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Discussion Starter · #1 ·
At the risk of enduring at least some level of ridicule, I took the stock wood grips off my "new to me" S&W 66-1 and replaced them with a rubber Hogue MonoGrip. My other revolvers (2" EAA Windicator and 4" Taurus 66) both have rubber grips. I've toyed with the idea of wood grips for the Taurus but have decided that the OEM grip is just fine. RE: the S&W, the OEM wood grips are very nice AND pristine which is part of the reason to mount up the MonoGrip. Too many ways to damage that beautiful "furniture" even with careful handling. Anyway, after reading most of the reviews of the Hogue MonoGrip (especially the one star reviews), I decided that for ~$20 and change, I'd give the Hogue a shot. Most of the poor reviews focused on fit and ease of installation. I watched a couple of YouTube videos on installation and found it to be pretty straight forward. Slight struggle but in the end not that difficult and the fit seems to be perfect. No gaps, nice tight fit. Best of all, I think that the firearm feels better in my hand. It is a bit narrower than the OEM wood grip. To be sure, the 66-1 looks good with the MonoGrip. The "black on stainless" is ALWAYS a good look on a firearm (IMHO). I'm not here to say that the wood on metal (blued or SS) is ugly or that rubber grips always look great. The visual is only a small part of the picture. How a firearm fits and feels in the shooter's hand and if accuracy is improved are probably bigger issues.
So here are a couple of pics, before and after.




I won't disagree with anyone that says that the OEM wood grips scream "Class Act" but there's a lot to be said for the Hogue Monogrip!
Flex
 

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I like the Pachmayrs but don't care for the Hogues. It's mostly a finger-groove thing. They look big, but really they are tall and thin. The Pachmayrs feel more like the original grips, only in rubber of course. The Pachmayrs also cover the backstrap.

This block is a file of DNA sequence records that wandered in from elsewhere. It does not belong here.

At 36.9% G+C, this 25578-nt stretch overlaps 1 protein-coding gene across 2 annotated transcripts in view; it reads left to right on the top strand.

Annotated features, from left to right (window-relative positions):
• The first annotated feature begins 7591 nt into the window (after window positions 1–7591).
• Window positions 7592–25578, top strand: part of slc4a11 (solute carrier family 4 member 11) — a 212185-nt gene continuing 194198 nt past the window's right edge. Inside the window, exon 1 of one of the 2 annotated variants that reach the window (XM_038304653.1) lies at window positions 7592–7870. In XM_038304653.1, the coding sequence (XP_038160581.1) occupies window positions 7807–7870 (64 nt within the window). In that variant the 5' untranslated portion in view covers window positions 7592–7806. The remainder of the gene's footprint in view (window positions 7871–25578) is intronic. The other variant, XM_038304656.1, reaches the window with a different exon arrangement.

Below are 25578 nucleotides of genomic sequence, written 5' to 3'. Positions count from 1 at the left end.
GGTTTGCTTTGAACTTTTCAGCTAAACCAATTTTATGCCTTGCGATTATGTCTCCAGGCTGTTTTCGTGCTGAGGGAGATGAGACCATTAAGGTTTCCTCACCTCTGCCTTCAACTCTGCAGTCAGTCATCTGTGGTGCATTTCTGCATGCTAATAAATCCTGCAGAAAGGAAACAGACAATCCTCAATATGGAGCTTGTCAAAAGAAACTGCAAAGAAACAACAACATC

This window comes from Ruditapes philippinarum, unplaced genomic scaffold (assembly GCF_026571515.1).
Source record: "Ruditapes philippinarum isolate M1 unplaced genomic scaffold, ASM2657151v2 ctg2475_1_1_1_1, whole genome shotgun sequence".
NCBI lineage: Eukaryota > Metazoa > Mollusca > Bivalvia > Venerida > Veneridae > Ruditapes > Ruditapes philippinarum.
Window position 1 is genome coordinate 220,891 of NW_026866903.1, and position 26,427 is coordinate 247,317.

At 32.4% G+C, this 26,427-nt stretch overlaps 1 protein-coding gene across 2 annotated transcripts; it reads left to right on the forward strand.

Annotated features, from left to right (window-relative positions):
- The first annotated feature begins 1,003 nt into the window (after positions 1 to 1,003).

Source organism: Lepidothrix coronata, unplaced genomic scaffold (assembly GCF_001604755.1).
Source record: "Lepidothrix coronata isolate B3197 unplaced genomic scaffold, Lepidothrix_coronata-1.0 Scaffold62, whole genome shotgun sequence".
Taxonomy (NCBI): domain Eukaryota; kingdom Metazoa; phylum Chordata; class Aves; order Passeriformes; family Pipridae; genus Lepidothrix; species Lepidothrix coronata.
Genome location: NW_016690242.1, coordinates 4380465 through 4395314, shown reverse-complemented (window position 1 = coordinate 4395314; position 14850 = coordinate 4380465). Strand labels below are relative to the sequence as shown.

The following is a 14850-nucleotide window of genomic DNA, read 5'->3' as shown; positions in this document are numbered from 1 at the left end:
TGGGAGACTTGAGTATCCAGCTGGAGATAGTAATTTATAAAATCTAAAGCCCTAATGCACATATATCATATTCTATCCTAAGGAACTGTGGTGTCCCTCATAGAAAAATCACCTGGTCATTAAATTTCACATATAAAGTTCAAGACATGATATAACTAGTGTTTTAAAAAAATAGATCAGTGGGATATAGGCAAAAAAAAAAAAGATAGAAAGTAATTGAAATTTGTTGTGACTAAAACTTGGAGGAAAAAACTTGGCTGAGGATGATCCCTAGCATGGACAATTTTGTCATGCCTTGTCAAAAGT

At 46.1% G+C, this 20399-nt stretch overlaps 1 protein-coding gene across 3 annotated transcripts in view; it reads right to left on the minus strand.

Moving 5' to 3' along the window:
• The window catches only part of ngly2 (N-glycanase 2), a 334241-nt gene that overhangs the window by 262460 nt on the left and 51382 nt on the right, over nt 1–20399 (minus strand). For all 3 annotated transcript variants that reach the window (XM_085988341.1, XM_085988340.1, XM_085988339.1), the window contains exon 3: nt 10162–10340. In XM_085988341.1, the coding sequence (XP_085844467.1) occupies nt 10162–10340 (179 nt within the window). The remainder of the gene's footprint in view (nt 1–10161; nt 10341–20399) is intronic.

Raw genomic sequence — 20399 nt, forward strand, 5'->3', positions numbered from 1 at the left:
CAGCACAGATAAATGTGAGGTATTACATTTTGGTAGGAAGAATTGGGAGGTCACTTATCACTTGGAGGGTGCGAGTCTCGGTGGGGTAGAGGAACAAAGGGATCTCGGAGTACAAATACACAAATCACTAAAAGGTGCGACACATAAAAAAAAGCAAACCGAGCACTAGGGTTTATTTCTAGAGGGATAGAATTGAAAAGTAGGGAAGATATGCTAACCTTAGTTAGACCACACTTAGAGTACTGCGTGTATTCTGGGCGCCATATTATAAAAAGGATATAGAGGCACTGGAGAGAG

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Appearance, no contest.

But the same is probably true of function, so...
 

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Good choice and beautiful revolver. I took my S&W deluxe grips off both of my new Smith's, and put on Pacmayr's for shooting. Keeping those original grips in pristine condition will enhance the value of your revolver should you decide to let it go.
 
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Discussion Starter · #6 ·
I like the Pachmayrs but don't care for the Hogues. It's mostly a finger-groove thing. They look big, but really they are tall and thin. The Pachmayrs feel more like the original grips, only in rubber of course. The Pachmayrs also cover the backstrap.
To be sure, personal choice is always a factor. I like the finger grooves on both the Hogue and the Taurus OEM rubber grips so that wasn't a factor. RE: looking big, I agree but on a large framed revolver with a 6" barrel, it's all a matter of proportion;). Yes Pachmayrs do cover the back strap but the OEM wood grips on this S&W did not so it's kind of a wash there.
Flex
 

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Nice Roscoe for sure. Like you said, the coke bottles scream class act but would be hard to replace should something happen to them.

I've got a newer 686 that came with S&W/Hogue monogrips. I replaced the monogrip with ebay/thailand wood grips that are cheap enough to replace if something does happen. You might want to consider something like that to keep that classic look, or not, if the Hogues work out.
 

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That is a fine looking pistol either way but the wood really does look classy. If you're going to shoot it regularly then rubber. If not, then wood. Maybe as suggested above put a nice but inexpensive wood set on - a compromise but one that might be worthwhile.
 
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